by Jack E Nelson
While interviewing my father a number of years ago in preparation for the writing of his biography, he was keen to tell me his earliest memory. He had grown up in a rural community in the forest covered mountains northwest of Portland, Oregon. When he was between two and three years old, his parents were heading home late one afternoon in their horse-drawn buggy, down a narrow, muddy road, through mighty stands of old-growth fir trees. My father was in the buggy as well, up on the seat where he could see out but safely tucked into a small wooden box. It started to rain, and his mother put a blanket over the top of the box to keep the rain off of him. He remembers tearing the blanket covering away because he wanted to be able to see out. His mother carefully replaced the covering, only to have him again, and again, flail his little arms around to get the covering off so he could see what was going on.
There is often much occurring in the recall of earliest memories that can tell us something about how a person views himself or herself. For my father, this incident of him wanting to see out has stuck in his mind, unlike thousands, if not millions, of other episodes in his childhood, because it is symbolically important for him. From an early age he saw himself as a go-getter, someone who wanted to get the most out of life, to do all he could with his life. He wasn't going to let anyone put a shroud over him when there was so much to experience, rain and all. This memory became a self-defining event in his life. Even at the age of seventy-five, when we started work on his biography, he could look back and say, this is the story of my life; I wasn't going to let anyone hold me back.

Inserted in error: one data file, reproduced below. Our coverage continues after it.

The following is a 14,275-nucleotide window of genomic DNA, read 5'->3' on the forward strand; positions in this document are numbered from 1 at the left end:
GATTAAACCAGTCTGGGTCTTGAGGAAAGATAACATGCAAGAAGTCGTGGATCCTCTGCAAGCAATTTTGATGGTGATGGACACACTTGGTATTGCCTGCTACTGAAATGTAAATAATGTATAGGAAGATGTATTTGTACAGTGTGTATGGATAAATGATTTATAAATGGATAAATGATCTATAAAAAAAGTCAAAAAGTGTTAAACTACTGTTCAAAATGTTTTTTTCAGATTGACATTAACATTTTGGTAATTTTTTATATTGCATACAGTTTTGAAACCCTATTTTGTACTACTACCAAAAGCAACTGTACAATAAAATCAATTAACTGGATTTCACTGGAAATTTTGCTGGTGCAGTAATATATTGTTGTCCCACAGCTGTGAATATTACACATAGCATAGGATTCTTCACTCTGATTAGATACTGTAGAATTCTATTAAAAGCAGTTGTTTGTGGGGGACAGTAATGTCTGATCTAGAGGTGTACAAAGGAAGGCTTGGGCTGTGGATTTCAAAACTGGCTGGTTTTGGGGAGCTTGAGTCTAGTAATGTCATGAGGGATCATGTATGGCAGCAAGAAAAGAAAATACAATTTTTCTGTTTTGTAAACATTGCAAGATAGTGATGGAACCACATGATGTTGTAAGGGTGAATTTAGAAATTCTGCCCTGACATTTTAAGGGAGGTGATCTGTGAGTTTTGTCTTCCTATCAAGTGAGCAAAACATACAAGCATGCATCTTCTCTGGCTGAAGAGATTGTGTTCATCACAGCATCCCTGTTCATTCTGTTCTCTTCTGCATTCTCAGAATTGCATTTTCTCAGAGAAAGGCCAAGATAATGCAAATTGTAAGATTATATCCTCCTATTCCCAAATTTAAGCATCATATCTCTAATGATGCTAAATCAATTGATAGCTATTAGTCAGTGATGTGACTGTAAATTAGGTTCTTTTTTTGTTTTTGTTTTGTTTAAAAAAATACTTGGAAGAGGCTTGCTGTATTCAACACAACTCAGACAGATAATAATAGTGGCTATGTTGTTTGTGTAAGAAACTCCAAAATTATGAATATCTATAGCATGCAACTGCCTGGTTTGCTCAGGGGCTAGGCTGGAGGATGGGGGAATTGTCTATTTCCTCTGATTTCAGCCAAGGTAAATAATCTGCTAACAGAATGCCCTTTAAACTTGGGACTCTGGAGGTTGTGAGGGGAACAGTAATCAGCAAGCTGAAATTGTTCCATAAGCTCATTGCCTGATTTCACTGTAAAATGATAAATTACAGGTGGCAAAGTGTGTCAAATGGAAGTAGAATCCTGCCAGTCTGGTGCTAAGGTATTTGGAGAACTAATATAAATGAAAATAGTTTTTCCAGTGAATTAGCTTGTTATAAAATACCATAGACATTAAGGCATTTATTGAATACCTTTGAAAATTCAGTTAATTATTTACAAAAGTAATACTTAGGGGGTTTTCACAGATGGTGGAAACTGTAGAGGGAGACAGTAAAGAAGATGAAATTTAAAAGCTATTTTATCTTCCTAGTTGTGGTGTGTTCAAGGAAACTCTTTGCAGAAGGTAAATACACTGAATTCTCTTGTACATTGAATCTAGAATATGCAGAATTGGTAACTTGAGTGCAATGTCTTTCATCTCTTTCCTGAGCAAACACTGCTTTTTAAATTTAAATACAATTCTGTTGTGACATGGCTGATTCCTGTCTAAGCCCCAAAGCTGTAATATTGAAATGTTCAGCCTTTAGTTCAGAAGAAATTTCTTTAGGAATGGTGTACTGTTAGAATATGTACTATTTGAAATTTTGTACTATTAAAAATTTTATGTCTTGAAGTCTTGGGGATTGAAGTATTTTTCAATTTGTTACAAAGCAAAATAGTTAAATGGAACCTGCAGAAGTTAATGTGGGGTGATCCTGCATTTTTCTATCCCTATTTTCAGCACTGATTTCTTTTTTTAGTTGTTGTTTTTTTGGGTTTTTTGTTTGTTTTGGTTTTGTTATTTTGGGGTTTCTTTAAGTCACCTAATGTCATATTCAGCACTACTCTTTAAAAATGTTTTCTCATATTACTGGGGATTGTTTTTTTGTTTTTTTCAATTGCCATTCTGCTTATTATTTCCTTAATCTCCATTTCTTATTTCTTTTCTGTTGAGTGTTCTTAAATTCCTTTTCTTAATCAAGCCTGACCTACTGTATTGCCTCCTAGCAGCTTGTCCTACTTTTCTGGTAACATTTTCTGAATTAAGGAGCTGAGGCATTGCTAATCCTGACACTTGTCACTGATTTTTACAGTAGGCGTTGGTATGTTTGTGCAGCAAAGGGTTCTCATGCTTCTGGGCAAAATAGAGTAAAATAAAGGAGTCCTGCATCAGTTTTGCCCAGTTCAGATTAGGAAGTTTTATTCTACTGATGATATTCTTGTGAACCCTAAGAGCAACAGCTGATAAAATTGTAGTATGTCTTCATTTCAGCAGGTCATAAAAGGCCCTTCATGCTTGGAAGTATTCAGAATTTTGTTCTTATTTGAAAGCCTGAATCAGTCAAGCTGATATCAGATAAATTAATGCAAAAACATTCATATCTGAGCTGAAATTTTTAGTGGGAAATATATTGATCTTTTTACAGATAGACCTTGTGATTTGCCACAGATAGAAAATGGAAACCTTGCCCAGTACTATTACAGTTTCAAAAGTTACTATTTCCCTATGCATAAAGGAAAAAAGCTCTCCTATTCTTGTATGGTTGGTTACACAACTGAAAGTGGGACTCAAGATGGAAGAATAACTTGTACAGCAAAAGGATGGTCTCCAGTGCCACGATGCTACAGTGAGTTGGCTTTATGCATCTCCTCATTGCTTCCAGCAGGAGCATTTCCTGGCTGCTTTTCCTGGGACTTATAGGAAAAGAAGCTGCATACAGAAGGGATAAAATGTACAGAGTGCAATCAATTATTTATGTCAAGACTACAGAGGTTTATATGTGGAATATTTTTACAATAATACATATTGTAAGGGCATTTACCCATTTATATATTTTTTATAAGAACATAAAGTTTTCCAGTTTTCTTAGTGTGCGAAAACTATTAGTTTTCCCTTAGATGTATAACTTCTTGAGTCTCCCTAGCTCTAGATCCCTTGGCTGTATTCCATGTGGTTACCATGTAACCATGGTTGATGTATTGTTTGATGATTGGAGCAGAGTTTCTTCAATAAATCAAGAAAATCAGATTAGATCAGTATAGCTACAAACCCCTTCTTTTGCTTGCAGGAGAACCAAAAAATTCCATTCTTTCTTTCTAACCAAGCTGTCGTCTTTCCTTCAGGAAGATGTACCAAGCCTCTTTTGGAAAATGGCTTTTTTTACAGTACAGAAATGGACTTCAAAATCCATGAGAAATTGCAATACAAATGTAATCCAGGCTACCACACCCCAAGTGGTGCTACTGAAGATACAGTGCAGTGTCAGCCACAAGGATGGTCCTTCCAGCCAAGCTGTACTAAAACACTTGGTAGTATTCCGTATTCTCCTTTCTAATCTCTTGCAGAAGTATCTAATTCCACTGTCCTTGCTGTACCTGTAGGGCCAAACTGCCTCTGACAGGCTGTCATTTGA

A University of Michigan psychology professor, John Kotre, in his book White Gloves: How We Create Ourselves Through Memory, has explored at length this connection between memories and meaning. He suggests that our recollections can be much more complex than is often assumed. Memory cells in our brains are not really highly refined digital memory cards designed to retain accurate records of all that enters through our sensors. If this was the case, we would just need the right technique (psychoanalysis, hypnosis, etc.) to evoke precise memories of experiences that have either "decayed" from lack of use or been repressed in our attempts to spare ourselves from pain and suffering. We would also need some pretty tight filtering system to keep from being overwhelmed with memories of trivial things having no particular value to us.
Kotre argues that memories, and he is speaking more specifically about autobiographical memories, are selectively collected, and when recalled are reconstructed rather than simply recovered from the recesses of your mind. There is an interpretive process at work, with information and experiences entering later shaping the memory of earlier events. Your memories adapt to your current outlook. The way you remember an episode from your childhood can change at different stages in your adult life as the significance of the event takes on different meanings for you, and alternative memories may be remembered as being most vivid.